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Republican Hindu Coalition (RHC) Attacks US Presidential Candidate Hillary Clinton for being “sympathetic towards Pakistan”

The 29-second advertisement begins with a photograph of Prime Minister Narendra Modi and has a map of Pakistan, which includes disputed PoK (Pakistan-occupied Kashmir) as its territory

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FILE - In this March 12, 2012, file photo, then-Secretary of State Hillary Clinton checks her mobile phone after her address to the Security Council at United Nations headquarters. VOA
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Tampa, November 3, 2016: On Indian-American television channels,  a Republican Hindu organisation is running anti-Hillary Clinton advertisement attacking the Democratic presidential candidate as “sympathetic towards Pakistan” and her longtime aide for her Pakistani origin.

According to PTI report, the 29-second advertisement begins with a photograph of Prime Minister Narendra Modi and has a map of Pakistan, which includes disputed PoK (Pakistan-occupied Kashmir) as its territory.

“Hillary, sympathetic towards Pakistan gave billions of dollars in aid and military equipment used against India. She was instrumental in blocking PM Modi’s visa. (She) takes contributions from countries and individuals known to support radical Islam,” says the commercial endorsed by the Republican Hindu Coalition (RHC).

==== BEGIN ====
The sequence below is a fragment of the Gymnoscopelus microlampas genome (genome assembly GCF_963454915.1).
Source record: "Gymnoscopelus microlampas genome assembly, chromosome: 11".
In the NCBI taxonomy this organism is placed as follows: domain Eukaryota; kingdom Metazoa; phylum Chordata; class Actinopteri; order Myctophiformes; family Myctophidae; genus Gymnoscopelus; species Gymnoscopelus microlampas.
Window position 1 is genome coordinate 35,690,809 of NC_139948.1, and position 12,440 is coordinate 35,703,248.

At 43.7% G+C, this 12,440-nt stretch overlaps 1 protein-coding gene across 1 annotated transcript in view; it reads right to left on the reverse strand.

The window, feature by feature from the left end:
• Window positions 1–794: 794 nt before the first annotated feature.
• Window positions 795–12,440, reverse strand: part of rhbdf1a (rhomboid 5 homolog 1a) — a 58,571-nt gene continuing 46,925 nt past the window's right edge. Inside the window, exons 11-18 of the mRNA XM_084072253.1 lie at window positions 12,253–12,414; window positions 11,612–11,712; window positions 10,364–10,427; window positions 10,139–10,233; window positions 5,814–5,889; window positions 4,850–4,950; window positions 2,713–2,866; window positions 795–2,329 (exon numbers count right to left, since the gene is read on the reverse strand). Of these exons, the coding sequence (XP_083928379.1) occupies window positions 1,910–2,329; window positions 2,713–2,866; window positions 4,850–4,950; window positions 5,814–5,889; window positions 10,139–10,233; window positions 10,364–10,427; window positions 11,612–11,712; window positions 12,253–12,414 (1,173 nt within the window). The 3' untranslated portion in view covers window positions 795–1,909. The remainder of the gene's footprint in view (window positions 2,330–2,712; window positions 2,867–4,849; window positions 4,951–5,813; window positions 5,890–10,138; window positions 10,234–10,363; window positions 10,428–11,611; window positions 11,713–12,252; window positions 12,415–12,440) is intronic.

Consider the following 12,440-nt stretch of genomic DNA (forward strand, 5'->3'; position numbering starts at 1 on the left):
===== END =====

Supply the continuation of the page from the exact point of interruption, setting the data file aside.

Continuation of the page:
[bctt tweet=”Hillary, sympathetic towards Pakistan gave billions of dollars in aid and military equipment used against India, says RHC. ” username=””]

Apart from that, the commercial also doesn’t spare former US president and Clinton’s husband Bill, and her longtime aide Huma Abedin.

According to PTI report, “her current aide Huma Abedin is of Pakistani origin and will become chief of staff if she wins. Her husband Bill Clinton wants to give Kashmir to Pakistan,” says RHC and calls on Americans to “Vote Republican – great for you, great for US-Indian relations and great for America.”